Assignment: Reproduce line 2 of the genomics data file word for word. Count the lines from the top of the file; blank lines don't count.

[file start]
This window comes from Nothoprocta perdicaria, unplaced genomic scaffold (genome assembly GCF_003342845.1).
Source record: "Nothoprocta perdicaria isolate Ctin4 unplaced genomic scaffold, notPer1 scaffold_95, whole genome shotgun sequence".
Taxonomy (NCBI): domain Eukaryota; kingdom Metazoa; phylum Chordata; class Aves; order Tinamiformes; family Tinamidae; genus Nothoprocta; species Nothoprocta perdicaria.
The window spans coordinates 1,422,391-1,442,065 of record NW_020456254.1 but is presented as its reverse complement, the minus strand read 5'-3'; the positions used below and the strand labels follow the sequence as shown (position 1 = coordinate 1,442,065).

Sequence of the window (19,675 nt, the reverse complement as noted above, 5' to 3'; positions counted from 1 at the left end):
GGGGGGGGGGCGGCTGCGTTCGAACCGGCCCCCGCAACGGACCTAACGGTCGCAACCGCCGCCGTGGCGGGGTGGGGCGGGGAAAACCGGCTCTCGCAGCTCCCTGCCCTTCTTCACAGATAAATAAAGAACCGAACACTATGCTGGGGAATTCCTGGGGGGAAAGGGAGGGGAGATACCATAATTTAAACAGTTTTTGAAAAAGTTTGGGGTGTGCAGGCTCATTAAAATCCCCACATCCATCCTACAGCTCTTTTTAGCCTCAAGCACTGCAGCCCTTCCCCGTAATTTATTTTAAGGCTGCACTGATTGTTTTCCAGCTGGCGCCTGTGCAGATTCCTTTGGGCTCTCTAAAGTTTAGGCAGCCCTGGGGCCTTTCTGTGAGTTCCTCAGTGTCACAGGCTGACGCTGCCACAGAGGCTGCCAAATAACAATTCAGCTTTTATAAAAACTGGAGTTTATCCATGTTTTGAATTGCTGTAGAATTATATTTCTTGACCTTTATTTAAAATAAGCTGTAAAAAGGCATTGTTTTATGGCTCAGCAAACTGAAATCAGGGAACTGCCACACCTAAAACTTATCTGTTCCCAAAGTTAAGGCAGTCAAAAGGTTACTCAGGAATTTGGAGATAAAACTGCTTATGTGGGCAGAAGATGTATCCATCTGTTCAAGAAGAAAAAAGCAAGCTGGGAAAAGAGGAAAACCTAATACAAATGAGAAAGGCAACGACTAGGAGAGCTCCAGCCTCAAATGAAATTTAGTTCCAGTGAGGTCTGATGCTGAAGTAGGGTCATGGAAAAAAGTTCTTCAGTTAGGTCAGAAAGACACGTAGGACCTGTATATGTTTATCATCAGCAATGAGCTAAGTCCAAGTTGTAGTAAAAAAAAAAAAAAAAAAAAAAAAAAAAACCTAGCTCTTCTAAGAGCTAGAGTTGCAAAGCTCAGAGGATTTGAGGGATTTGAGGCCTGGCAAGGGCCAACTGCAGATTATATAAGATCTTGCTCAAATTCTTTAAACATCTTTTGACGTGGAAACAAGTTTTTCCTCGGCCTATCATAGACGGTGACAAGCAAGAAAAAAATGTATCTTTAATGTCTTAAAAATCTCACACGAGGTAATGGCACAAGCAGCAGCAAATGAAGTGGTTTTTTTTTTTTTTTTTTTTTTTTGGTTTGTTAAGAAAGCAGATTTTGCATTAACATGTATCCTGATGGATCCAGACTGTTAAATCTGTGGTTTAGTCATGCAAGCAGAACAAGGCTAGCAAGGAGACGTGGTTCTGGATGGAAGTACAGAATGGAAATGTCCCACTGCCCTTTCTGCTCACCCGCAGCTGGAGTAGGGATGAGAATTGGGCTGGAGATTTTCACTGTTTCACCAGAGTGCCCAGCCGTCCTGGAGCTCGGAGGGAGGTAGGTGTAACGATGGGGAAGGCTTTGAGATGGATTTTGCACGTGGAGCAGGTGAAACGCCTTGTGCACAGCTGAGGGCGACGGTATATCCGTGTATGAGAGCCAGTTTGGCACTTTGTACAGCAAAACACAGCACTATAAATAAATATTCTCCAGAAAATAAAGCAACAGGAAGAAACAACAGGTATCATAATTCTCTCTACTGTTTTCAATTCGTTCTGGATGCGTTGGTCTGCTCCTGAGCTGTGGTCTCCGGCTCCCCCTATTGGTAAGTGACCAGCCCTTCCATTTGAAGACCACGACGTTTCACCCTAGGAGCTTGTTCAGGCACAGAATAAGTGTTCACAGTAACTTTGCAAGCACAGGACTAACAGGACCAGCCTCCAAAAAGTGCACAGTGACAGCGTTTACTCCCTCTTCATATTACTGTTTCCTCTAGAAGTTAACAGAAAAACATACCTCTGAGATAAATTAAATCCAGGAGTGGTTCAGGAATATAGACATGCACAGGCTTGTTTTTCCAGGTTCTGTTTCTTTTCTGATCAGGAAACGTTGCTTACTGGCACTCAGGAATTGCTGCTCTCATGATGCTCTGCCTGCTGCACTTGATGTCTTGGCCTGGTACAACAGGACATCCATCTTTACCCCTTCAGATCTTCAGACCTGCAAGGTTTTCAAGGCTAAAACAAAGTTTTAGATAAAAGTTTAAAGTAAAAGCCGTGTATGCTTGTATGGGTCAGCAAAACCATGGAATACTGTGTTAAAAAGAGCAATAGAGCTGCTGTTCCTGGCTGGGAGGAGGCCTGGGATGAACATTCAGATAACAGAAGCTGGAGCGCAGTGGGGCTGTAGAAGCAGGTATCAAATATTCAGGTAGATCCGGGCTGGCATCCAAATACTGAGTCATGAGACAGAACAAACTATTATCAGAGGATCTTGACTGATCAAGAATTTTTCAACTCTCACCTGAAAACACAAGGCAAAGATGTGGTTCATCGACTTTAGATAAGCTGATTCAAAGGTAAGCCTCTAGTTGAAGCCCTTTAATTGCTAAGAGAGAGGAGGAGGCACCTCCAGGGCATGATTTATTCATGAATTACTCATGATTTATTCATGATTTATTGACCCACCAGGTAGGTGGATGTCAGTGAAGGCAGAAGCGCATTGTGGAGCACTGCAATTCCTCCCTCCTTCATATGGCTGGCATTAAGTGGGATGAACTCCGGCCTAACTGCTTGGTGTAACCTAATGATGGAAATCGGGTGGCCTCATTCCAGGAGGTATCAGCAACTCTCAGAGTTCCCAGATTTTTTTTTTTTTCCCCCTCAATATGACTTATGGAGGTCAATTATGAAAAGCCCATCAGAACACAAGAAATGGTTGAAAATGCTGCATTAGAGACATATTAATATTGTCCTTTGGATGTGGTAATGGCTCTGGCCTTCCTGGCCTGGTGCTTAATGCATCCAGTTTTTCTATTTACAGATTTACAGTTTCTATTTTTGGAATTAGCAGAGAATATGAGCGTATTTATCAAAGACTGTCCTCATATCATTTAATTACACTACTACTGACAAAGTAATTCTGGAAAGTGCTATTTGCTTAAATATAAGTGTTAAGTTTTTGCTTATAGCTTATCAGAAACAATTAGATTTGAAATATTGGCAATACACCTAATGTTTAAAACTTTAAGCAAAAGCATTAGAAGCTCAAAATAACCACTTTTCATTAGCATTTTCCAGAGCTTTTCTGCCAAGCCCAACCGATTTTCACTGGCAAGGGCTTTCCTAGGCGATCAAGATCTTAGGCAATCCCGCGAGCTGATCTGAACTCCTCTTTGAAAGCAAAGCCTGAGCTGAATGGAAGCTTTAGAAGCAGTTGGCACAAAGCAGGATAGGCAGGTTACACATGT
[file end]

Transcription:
Source record: "Nothoprocta perdicaria isolate Ctin4 unplaced genomic scaffold, notPer1 scaffold_95, whole genome shotgun sequence".